Paul Krugman is thrilled by a bold new idea going around Washington: expanding government entitlements, instead of cutting them. This original and innovative plan — after all, who can even remember the last time government expanded entitlements? — is a real game changer.
Democrats have decided to break with Beltway orthodoxy, which always calls for cuts in “entitlements.” Instead, they’re proposing that Social Security benefits actually be expanded.
This is a welcome development in two ways. First, the specific case for expanding Social Security is quite good. Second, and more fundamentally, Democrats finally seem to be standing up to antigovernment propaganda and recognizing the reality that there are some things the government does better than the private sector.
Yes, finally, politicians are standing up to antigovernment fundamentalists and seizing more of taxpayers' money to hand out to special interest groups and voting blocs. It’s a big step for them, but I’m sure they’ll get the hang of it.
Krugman knows that expanding entitlements is smart because Social Security is “where government excels.”
Maybe we wouldn’t need Social Security if ordinary people really were the perfectly rational, farsighted agents economists like to assume in their models (and right-wingers like to assume in their propaganda). In an idealized world, 25-year-old workers would base their decisions about how much to save on a realistic assessment of what they will need to live comfortably when they’re in their 70s. They’d also be smart and sophisticated in how they invested those savings, carefully seeking the best trade-offs between risk and return.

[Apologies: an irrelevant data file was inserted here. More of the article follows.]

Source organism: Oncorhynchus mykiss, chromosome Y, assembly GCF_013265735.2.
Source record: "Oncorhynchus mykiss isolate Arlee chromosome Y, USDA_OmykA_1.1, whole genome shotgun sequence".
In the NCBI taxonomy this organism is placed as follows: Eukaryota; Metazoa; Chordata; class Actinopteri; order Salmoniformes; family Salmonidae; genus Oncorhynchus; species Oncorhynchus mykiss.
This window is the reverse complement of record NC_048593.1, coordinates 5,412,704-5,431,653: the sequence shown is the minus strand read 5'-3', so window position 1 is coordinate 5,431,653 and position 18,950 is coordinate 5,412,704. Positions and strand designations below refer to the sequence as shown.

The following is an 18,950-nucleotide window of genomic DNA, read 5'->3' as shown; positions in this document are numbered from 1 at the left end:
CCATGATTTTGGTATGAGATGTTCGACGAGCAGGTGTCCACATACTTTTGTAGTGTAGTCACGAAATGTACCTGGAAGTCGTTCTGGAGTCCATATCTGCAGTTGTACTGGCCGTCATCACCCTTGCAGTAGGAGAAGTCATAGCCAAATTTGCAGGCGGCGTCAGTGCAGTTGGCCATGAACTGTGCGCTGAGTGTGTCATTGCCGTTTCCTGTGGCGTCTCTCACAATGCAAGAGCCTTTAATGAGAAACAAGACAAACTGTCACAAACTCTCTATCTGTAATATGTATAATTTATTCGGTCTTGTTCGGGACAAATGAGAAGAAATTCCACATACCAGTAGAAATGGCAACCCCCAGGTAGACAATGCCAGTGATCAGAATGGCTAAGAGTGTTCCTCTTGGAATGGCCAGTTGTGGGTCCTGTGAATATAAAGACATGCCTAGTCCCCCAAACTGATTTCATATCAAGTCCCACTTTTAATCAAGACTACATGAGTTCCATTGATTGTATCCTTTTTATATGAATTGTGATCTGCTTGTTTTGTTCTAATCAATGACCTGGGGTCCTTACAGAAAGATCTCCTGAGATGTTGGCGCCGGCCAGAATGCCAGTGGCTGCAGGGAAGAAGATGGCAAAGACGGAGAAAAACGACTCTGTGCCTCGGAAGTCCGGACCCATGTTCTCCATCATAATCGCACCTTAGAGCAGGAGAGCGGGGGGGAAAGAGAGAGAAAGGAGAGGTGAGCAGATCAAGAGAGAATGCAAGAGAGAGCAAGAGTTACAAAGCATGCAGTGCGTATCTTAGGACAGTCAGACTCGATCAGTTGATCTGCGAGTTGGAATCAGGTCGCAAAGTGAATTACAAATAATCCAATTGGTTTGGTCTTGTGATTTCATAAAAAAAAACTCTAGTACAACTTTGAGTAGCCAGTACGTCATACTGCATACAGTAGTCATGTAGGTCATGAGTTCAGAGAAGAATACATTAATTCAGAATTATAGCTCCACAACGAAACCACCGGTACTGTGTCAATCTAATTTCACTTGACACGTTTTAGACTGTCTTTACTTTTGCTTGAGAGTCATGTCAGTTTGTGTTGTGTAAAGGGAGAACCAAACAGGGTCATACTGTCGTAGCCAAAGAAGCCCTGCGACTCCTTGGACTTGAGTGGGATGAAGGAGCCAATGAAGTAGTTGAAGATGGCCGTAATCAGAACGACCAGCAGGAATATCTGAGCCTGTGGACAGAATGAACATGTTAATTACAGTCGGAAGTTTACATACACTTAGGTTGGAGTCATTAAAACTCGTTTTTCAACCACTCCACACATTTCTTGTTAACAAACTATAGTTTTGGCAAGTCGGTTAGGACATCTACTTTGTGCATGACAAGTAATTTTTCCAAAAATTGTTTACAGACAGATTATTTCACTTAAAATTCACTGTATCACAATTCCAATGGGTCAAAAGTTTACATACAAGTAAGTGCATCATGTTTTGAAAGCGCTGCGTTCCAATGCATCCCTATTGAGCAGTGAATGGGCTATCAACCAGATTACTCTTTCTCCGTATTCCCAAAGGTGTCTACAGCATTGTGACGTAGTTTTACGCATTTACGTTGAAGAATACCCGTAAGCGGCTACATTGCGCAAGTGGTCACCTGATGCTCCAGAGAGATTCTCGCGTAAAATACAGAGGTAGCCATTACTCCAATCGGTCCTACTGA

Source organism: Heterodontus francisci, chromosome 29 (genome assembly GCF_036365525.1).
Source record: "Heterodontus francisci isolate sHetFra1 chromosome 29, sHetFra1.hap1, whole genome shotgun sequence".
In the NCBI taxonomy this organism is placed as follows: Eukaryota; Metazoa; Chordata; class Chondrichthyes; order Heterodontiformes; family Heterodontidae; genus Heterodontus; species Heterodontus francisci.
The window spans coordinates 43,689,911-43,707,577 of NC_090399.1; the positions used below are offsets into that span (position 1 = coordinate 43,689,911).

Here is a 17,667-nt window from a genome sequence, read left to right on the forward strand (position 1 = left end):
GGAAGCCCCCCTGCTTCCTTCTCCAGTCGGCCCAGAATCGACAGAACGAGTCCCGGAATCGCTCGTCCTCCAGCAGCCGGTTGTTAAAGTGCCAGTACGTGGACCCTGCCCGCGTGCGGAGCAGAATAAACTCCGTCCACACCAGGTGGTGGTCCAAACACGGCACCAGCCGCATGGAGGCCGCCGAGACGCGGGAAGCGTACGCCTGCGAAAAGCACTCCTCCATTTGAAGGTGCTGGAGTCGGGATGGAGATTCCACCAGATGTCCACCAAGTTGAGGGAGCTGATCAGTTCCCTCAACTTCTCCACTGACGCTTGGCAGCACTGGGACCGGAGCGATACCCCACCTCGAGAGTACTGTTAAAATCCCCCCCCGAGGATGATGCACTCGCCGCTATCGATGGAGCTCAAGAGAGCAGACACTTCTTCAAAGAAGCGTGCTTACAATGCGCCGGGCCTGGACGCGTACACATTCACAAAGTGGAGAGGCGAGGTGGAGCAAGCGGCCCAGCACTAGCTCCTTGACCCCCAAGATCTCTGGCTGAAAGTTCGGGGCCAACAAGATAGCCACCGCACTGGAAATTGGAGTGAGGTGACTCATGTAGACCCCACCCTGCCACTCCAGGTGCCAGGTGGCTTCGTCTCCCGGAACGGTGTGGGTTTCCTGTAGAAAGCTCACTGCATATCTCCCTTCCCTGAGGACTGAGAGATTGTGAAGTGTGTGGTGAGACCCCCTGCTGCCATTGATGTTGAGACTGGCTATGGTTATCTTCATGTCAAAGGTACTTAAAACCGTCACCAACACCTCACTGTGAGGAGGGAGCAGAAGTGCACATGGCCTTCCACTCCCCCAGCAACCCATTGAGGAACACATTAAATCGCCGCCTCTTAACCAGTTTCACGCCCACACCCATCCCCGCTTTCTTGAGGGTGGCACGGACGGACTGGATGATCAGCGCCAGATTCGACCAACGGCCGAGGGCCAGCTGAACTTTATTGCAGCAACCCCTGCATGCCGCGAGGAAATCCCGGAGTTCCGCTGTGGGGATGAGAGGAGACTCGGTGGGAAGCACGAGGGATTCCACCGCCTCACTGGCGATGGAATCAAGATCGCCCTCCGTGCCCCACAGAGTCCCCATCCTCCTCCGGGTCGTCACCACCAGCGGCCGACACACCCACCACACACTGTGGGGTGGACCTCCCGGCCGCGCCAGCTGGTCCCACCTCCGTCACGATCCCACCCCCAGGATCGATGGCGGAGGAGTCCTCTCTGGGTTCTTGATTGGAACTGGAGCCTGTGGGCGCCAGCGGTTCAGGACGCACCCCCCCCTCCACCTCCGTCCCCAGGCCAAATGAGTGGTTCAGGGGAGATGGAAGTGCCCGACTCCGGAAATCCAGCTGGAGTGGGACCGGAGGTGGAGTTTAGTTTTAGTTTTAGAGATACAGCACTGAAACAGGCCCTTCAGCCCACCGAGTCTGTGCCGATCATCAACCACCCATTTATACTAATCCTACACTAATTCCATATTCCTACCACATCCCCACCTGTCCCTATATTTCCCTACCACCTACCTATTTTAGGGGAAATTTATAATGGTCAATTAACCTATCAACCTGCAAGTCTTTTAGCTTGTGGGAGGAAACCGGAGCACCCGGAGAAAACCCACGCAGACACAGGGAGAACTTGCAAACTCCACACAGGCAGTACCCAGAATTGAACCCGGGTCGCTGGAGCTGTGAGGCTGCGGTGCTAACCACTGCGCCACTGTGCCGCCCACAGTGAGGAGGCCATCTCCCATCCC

In the real world, however, many and arguably most working Americans are saving much too little for their retirement. They’re also investing these savings badly. For example, a recent White House report found that Americans are losing billions each year thanks to investment advisers trying to maximize their own fees rather than their clients’ welfare.
You “ordinary people” aren’t perfectly rational, so your extraordinary political leaders will need to take your money away, lest you squander it. We all know that politicians are perfectly rational, prudent, far-sighted beings from another galaxy.
In reality, politicians are just like the rest of us: biased, flawed, and self-interested. In politics, where no one can afford to look beyond the next election, handing out money and passing the bill to someone else is an age-old way of getting votes. But we have no reason to expect that the political system's combination of ignorance, myopia, and bureaucratic hubris will produce anything worth having.
So what of Krugman’s claim that Social Security is a huge success, a testament to the power of government planning over personal responsibility?
It’s true that this forced savings plan does give retired people more in benefits than they paid in taxes, but the relevant comparison is how Social Security stacks up against other private investment opportunities.
As economist Antony Davies demonstrates, it’s not great:
The rate of return the average American worker can expect from her payments to Social Security is just 1.2% annually. Compare that to the average return on stocks (5.1%), corporate bonds (3.5%), or even US government bonds (1.7%).
Standard retirement plans mix stocks, bonds, and Treasuries to get the best balance of safety and return, but putting your money almost anywhere else would be better than leaving it in government's hands.
Social Security isn’t even all that secure: its trustees project it will be bankrupt within the next 20 or 30 years. It is doomed by the demographics of an aging population. Something has to give. There’s no guarantee that Krugman’s parade of antigovernment boogeymen won’t seize control of Congress when that happens and slash benefits. The only thing that’s guaranteed is that you will go to jail if you refuse to pay your taxes.
There you have it: a pitiful return and a bankrupt program, propped up by threats of violence. If this where government excels, I'd hate to see where it fails.
Rather than expanding an insolvent and immoral program, creating moral hazard and crowding out private savings, we should abolish this coercive system — or at least replace it with a means-tested program. Gradually phasing out existing retirees and letting ordinary people choose how their money is saved or spent would be better for them, better for taxpayers, and better for the economy.